Tuesday, December 6, 2011


Tippin' Hancock's Hat-Reviews of All Things Pulp by Tommy Hancock

by Duane Swierczynski
Mulholland Books
287 Pages
Published June 2011

The debate is settled.  The argument is over.   The conundrum has been solved.

There can be New Pulp that satisfies all sides of the 'Classic Feel versus Modern Relevance' discussion that some of us have been involved with for a tentful of Sundays.  Yes, the perfect expression of New Pulp does exist in between two covers, Virginia.

Duane Swierczynski, noted author and comic scribe, released "the first of three explosive Pulp thrillers" this past June under the title FUN & GAMES.  And I'll tell you, it's definitely both.   Swierczynski hits all the points that Pulp has to hit to be Pulp.  Even with that, though, he presents us not with a perfect hero, but one replete with flaws, weaknesses, and scars.   Charlie Hardie's inherent goodness, however, is the perfect part of him, the piece that even when he himself doubts it, does not crumble and break away.  This gives him the steel and nerve he needs to be the perfect Pulp hero.

Hardie, as he's introduced, is a Housesitter on his way to sit the house of a major player in the movie business.   A few years prior, he'd been a 'consultant' of sorts for the Philadelphia Police Department and used various skills to help his best friend end some of the crime and corruption in the city.   Tragically, Charlie's best friend and family are killed when Charlie is basically set up to birddog them for the bad guys.  Nearly killed himself (he earns the nickname Unkillable Chuck because it seems like he's almost impossible to kill.  He earns that nickname time and again in this book), Charlie makes sure his own wife and child are protected and dives headfirst into a bottle and the life of a housesitting gypsy, which is how he ends up in LA in FUN & GAMES.

The book opens with a B movie actress with quite a history of wild times and drug use racing in her car around the twisted back roads of LA, another car in hot pursuit.   She's sure they are trying to kill her, but it simply might be coincidence.  Until she's rear ended and someone approaches her and sticks a syringe in her arm.  She stumbles off the road and out of sight.

Hardie gets to his current assignment, has issues getting in as the key left for him is gone, and is stabbed almost immediately in the chest by a mike stand being projected at him from a somewhat high, beaten up, dirty but beautiful lady hiding in the house.  As she rambles about a group of people trying to kill her and make it look like an accident and how she barely escaped after they rear ended her and drugged her with something, Hardie has to decide rather quickly how to handle all of this.  Why?  Because the people who are trying to kill the actress are already outside the house and determined to get in.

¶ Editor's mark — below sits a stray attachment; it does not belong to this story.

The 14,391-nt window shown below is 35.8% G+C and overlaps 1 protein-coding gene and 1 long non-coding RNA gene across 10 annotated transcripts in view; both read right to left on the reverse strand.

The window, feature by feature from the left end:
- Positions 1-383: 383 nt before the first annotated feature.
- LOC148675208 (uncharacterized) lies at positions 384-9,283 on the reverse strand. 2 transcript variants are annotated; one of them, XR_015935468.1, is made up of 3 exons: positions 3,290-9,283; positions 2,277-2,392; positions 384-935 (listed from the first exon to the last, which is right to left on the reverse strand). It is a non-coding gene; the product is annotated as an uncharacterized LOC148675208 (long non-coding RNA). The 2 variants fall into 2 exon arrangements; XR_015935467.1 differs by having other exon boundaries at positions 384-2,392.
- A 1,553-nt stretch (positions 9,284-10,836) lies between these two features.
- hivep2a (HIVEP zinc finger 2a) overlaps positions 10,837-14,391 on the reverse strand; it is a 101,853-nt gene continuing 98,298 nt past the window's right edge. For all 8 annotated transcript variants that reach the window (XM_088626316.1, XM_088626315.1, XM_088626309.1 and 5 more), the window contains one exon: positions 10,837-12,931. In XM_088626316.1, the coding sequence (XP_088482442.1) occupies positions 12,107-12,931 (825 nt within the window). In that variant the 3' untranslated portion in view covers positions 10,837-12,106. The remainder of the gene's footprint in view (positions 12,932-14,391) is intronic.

Much of FUN & GAMES takes place IN the house.   It feels very much like a compact version of Die Hard as Hardie and his new charge fight with each other, then the baddies just to stay alive.  Once the action moves beyond the domicile, it amps up even more.  The pacing of this book is frenetic, but well focused and controlled.  Swierczynski knows each and every character inside and out and this allows him to inject them into this breakneck, high octane ride that he's concocted around one of the coolest concepts I've seen in fiction lately.

That concept?  The bad guys.  Good Pulp needs Great Villains and Swierczynski gives Hardie the best.  An organization nicknamed 'the Accident People' by the actress they're pursuing is actually a well peopled, extremely connected group that essentially deals with people, especially celebrities, when they become a problem for someone with enough funds to pay the Accident People.   Overdoses, suicides, car accidents, all the tragic things that befall people in the limelight are basically due to the manipulations and machinations of the Accident People.  Filled with mostly directors, actors, and others from the film industry, this group approaches each job like a movie, insuring the narrative goes the destructive way they want it to.  At every turn, Hardie finds victory only to get handed more defeat by the director of the narrative he fell into, a lady by the name of Mann.  The Accident People are clearly a great template for what Pulp Villains should be.

Equally, Hardie is a perfect example of a New Pulp Hero.  An angel by no means, Hardie wars with himself as much as he does the villains after him.  He's definitely in a pit of despair and destruction and doesn't really climb out of it before the book ends.  But he is clearly heroic.  He will not admit he's an expert in anything, but he does have what he refers to as his 'lizard brain', something that he relies on when he simply cannot easily get out of a situation.   This innate primal instinct turns Charlie into a juggernaut of terror against any who stand in his way.

FUN & GAMES simply is the best example of New Pulp at its best I have ever read.  The beginning of the book will jar you, the ending will blow you away...and force you to go out and get the second one.